Managers care deeply about customers, stockholders, and employees. They also strongly value people and processes that can create useful change (e.g. leadership initiatives up and down the management hierarchy).

Managers care mainly about themselves, their immediate work group, or some product (or technology) associated with that work group. They value the orderly and risk-reducing management process much more highly than leadership initiatives.

Types of Cultures

There are four types of corporate culture, which can be further classified into two matrixes. These are the needs of the environment, which could be flexible or stable, and the strategic focus, which can be external or internal. The four categories associated with this are adaptability, achievement, involvement, and consistency (McDonald & Gandz, 1992) (Denison & Mishra, 1995).

The four types of corporate cultures are:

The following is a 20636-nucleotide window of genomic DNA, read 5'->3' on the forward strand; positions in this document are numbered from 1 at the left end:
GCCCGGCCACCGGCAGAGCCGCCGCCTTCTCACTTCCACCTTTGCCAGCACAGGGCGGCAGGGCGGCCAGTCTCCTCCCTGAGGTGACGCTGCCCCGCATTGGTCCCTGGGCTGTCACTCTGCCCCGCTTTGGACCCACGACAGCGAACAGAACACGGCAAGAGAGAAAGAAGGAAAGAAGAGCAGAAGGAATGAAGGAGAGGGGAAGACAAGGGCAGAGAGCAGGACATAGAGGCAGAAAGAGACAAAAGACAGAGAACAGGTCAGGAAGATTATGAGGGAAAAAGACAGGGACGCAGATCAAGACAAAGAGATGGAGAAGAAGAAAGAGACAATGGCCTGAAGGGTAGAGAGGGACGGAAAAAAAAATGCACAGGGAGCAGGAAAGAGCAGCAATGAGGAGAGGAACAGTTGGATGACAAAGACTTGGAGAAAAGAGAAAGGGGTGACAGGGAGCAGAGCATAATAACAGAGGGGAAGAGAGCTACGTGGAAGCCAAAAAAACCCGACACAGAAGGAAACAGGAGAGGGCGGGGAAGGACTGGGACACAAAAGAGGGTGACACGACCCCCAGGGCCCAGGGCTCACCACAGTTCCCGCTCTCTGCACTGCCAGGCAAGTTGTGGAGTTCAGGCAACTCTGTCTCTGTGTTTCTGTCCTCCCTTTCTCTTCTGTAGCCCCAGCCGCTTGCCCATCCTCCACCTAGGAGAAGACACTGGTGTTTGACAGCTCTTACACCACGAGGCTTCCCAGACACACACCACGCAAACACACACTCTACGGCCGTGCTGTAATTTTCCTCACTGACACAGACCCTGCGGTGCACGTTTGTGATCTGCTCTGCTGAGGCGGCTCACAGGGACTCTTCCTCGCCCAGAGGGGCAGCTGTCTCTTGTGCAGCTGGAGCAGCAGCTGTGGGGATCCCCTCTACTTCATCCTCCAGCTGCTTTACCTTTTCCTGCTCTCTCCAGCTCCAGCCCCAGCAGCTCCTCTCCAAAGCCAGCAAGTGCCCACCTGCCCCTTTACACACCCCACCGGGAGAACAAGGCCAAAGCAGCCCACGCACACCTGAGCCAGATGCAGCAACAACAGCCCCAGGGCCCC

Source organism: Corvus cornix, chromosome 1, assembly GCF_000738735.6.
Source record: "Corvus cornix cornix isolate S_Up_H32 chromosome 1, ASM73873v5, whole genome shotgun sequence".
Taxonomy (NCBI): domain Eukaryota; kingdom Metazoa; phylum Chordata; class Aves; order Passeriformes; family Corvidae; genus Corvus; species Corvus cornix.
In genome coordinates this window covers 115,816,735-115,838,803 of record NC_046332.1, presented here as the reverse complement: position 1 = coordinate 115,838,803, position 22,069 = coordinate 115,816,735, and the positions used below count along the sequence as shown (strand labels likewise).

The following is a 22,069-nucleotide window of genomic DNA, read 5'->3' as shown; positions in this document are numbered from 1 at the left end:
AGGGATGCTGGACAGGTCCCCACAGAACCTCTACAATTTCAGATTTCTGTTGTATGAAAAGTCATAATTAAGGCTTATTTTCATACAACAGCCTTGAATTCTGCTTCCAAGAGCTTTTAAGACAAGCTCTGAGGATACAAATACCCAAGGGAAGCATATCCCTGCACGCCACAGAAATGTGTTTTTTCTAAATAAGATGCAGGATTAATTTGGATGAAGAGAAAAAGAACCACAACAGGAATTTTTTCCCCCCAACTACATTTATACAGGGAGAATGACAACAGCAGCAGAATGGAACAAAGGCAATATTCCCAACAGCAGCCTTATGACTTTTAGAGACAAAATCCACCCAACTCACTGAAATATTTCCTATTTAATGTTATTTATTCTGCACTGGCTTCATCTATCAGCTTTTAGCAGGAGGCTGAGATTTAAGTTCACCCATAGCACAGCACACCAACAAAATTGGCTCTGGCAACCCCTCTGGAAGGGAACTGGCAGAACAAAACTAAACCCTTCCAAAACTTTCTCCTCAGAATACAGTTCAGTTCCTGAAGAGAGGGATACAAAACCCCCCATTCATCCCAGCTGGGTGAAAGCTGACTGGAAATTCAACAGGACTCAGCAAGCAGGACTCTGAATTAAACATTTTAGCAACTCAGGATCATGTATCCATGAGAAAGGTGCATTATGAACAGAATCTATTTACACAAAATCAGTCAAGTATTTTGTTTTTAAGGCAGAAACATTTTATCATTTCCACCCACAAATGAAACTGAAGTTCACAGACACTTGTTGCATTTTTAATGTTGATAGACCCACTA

1. Adaptability culture: A culture characterized by values that support the company’s ability to interpret and translate signals from the environment into new behavior responses. It emerges in an environment that requires fast response and high-risk decision making. Managers encourage values that support the company’s ability to rapidly detect, interpret, and translate signals from the environment into new behavior responses. Employees have autonomy to make decisions and act freely to meet new needs, and responsiveness to customers is highly valued. Managers also actively create change by encouraging and rewarding creativity, experimentation, and risk taking (Daft, Management, 7th ed., 2005).